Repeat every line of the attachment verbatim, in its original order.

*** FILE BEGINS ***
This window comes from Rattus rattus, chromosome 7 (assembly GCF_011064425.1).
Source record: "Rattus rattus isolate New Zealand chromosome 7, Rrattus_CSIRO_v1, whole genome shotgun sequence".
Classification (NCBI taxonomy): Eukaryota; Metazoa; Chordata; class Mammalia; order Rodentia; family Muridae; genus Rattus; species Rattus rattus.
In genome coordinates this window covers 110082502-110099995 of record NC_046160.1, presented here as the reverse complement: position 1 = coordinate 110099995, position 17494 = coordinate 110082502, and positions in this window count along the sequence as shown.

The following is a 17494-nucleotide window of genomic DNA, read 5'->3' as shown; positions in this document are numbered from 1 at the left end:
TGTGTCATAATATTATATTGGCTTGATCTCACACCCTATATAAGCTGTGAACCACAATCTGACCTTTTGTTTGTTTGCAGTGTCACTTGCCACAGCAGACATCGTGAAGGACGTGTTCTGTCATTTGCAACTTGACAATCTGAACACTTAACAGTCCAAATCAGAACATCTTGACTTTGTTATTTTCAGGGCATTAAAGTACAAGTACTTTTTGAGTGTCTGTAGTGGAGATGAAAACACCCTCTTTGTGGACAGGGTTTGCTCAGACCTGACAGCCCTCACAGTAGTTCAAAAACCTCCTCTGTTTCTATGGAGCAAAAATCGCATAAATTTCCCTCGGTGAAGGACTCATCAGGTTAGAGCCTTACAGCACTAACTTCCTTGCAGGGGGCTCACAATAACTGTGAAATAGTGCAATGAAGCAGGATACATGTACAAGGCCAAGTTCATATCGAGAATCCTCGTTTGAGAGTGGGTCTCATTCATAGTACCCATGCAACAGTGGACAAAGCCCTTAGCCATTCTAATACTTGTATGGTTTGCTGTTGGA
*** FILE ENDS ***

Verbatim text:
This window comes from Rattus rattus, chromosome 7 (assembly GCF_011064425.1).
Source record: "Rattus rattus isolate New Zealand chromosome 7, Rrattus_CSIRO_v1, whole genome shotgun sequence".
Classification (NCBI taxonomy): Eukaryota; Metazoa; Chordata; class Mammalia; order Rodentia; family Muridae; genus Rattus; species Rattus rattus.
In genome coordinates this window covers 110082502-110099995 of record NC_046160.1, presented here as the reverse complement: position 1 = coordinate 110099995, position 17494 = coordinate 110082502, and positions in this window count along the sequence as shown.

The following is a 17494-nucleotide window of genomic DNA, read 5'->3' as shown; positions in this document are numbered from 1 at the left end:
TGTGTCATAATATTATATTGGCTTGATCTCACACCCTATATAAGCTGTGAACCACAATCTGACCTTTTGTTTGTTTGCAGTGTCACTTGCCACAGCAGACATCGTGAAGGACGTGTTCTGTCATTTGCAACTTGACAATCTGAACACTTAACAGTCCAAATCAGAACATCTTGACTTTGTTATTTTCAGGGCATTAAAGTACAAGTACTTTTTGAGTGTCTGTAGTGGAGATGAAAACACCCTCTTTGTGGACAGGGTTTGCTCAGACCTGACAGCCCTCACAGTAGTTCAAAAACCTCCTCTGTTTCTATGGAGCAAAAATCGCATAAATTTCCCTCGGTGAAGGACTCATCAGGTTAGAGCCTTACAGCACTAACTTCCTTGCAGGGGGCTCACAATAACTGTGAAATAGTGCAATGAAGCAGGATACATGTACAAGGCCAAGTTCATATCGAGAATCCTCGTTTGAGAGTGGGTCTCATTCATAGTACCCATGCAACAGTGGACAAAGCCCTTAGCCATTCTAATACTTGTATGGTTTGCTGTTGGA